A military man before entering politics, Ramos had earned praise for the economic boom and political stability during the first three years of his tenure. But his presidency was also marred by controversies, such as the corruption scandal that hampers the construction of the Clark Centennial Expo, and affected by the Asian financial crisis of 1997, which saw the Philippine economy collapse at the end of the year. Ramos’ mandate.

A second cousin of the late dictator Ferdinand Marcos, Ramos led the Marcos-era Philippine police from 1972 to 1986, implementing martial law and arresting critics of the dictator. Ramos eventually defected and sparked the series of events that led to the EDSA People’s Power Revolution that toppled Marcos in 1986.

The 23 Ramos officials supporting Robredo are:

  1. Angel Alcala, former secretary of the Ministry of Environment and Natural Resources (DENR)
  2. Tomas Africa, former administrator of the National Statistical Office
  3. Dante Canlas, former Deputy Director General of the National Authority for Economy and Development (NEDA)
  4. Maman Nieves Confesor, former secretary of the Ministry of Labor and Employment (DOLE)
  5. Vicente Carlos, former secretary of the Ministry of Tourism (DOT)
  6. Benjamin de Leon, former presidential assistant in the Office of the President
  7. Frank Drilon, former secretary of the Department of Justice
  8. José Brillantes, former secretary of DOLE
  9. Ramon del Rosario Jr., former secretary of the Ministry of Finance (DOF)
  10. Ernesto Garilao, former secretary of the Land Reform Department
  11. Jaime Galvez Tan, former secretary of the Ministry of Health (DOH)
  12. Milwida Guevera, former Deputy Secretary of the DOF
  13. Cielito Habito, former director general of NEDA
  14. Lina Laigo, former secretary of the Department of Social Protection and Development
  15. Delfin Lazaro, former secretary of the Ministry of Energy
  16. Ester Garcia, former president of the Higher Education Commission
  17. Patricia Licuanan, former chairperson of the National Commission on the Role of Filipino Women
  18. Narzalina Lim, former DOT secretary
  19. Ben Malayang III, former undersecretary of the DENR
  20. Edmundo Mir, former secretary of the Ministry of Public Works and Roads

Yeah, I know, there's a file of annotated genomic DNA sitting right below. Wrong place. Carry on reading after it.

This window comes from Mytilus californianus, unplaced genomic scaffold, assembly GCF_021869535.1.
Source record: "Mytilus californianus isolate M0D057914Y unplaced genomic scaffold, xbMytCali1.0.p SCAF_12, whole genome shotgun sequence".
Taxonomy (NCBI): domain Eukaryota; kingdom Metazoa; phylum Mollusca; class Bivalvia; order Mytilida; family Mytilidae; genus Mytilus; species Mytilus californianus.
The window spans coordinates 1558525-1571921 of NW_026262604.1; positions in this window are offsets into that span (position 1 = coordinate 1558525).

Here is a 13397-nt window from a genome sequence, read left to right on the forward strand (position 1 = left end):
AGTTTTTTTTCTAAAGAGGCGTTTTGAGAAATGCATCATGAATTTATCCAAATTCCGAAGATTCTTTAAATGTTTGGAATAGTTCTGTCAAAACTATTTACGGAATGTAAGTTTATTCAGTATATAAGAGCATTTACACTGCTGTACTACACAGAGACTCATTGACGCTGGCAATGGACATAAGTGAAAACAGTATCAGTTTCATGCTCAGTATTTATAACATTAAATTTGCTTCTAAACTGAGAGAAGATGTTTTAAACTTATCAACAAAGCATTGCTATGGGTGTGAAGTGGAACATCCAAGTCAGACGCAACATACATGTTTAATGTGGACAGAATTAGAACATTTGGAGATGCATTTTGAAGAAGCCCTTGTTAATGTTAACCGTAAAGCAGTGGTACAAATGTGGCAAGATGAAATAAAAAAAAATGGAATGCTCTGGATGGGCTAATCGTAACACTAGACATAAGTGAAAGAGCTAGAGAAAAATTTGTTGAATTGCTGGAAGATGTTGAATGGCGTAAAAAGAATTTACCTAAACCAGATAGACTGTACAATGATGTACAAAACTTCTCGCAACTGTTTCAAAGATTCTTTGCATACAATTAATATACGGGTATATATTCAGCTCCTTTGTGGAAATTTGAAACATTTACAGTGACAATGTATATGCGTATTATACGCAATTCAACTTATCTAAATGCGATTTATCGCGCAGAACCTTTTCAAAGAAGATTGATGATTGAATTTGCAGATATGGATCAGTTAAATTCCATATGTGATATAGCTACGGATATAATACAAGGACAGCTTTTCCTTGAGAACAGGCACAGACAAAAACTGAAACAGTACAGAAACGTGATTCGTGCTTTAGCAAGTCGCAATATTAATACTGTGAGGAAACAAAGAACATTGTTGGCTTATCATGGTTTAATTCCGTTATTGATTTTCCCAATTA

21. Victor Ramos, former secretary of the DENR
  22. Carmencita Reodica, former DOH secretary
  23. Roberto Romulo, former secretary of the Ministry of Foreign Affairs

Robredo “honored, humiliated” by his support

In a series of tweets, Robredo said she was “humbled” by their support. She said she admired Ramos, who had “one of the best pools of cabinet secretaries” in recent years.

“I admire the leadership adopted by FVR, which I believe was affirmed by the brilliant people who served alongside it – matitino to mahuhusay (good and competent) ” she said.

“Honored by the faith you have placed in me, Gentlemen and Ladies. Makakaasa po kayo na lagi kong sisikapin (You can be sure that I will always try) to be worthy of the trust that you and our fellow Filipinos have placed in me ”, Robredo added.

According to De Leon, other Ramos officials back Robredo, but they were unable to sign the statement due to the non-partisan policies of their current offices.

Still, De Leon said Robredo was “very happy” to get the support of their group, whose “doors are open” for any political consultation with the opposition presidential bet.

“The statement of support has been read for her information and [she] was very happy and expressed her appreciation. I might add that there are others who have expressed their full support [for Robredo] but cannot sign the declaration due to their offices’ policy of being non-partisan, ”De Leon said.

Robredo improved his voter preference rating in the December 2021 Pulse Asia poll, from his rating of 6% to 8% in mid-2021. But it is far behind its rival, Ferdinand “Bongbong” Marcos Jr., son of the late dictator, who edged all other presidential bets with 53%.

This is not the first time, however, that several officials under Ramos have met a 2022 presidential bet.

In November 2021, some officials who served under Ramos and former Presidents Corazon Aquino and Gloria Macapagal-Arroyo met with Manila Mayor Isko Moreno to discuss his agricultural and economic platform.

But no statement of support for Moreno was released after this meeting. – Rappler.com

Comments are closed.